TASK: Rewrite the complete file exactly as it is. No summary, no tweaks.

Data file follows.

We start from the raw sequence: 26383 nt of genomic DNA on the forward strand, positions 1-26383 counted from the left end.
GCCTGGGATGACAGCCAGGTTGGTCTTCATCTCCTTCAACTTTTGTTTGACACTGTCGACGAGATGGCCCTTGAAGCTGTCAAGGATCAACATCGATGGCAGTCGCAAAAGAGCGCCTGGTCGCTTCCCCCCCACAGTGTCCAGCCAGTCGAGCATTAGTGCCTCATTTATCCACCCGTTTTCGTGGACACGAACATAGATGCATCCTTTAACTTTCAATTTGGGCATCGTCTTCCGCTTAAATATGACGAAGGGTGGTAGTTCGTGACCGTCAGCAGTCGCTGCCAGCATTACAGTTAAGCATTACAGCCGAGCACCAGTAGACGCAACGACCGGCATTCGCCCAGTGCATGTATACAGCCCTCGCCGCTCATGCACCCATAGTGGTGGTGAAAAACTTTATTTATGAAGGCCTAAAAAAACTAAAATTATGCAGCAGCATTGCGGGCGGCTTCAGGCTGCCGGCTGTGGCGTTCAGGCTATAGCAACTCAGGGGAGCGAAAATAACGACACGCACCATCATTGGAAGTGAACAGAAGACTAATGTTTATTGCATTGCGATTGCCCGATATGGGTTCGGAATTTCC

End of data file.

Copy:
We start from the raw sequence: 26383 nt of genomic DNA on the forward strand, positions 1-26383 counted from the left end.
GCCTGGGATGACAGCCAGGTTGGTCTTCATCTCCTTCAACTTTTGTTTGACACTGTCGACGAGATGGCCCTTGAAGCTGTCAAGGATCAACATCGATGGCAGTCGCAAAAGAGCGCCTGGTCGCTTCCCCCCCACAGTGTCCAGCCAGTCGAGCATTAGTGCCTCATTTATCCACCCGTTTTCGTGGACACGAACATAGATGCATCCTTTAACTTTCAATTTGGGCATCGTCTTCCGCTTAAATATGACGAAGGGTGGTAGTTCGTGACCGTCAGCAGTCGCTGCCAGCATTACAGTTAAGCATTACAGCCGAGCACCAGTAGACGCAACGACCGGCATTCGCCCAGTGCATGTATACAGCCCTCGCCGCTCATGCACCCATAGTGGTGGTGAAAAACTTTATTTATGAAGGCCTAAAAAAACTAAAATTATGCAGCAGCATTGCGGGCGGCTTCAGGCTGCCGGCTGTGGCGTTCAGGCTATAGCAACTCAGGGGAGCGAAAATAACGACACGCACCATCATTGGAAGTGAACAGAAGACTAATGTTTATTGCATTGCGATTGCCCGATATGGGTTCGGAATTTCC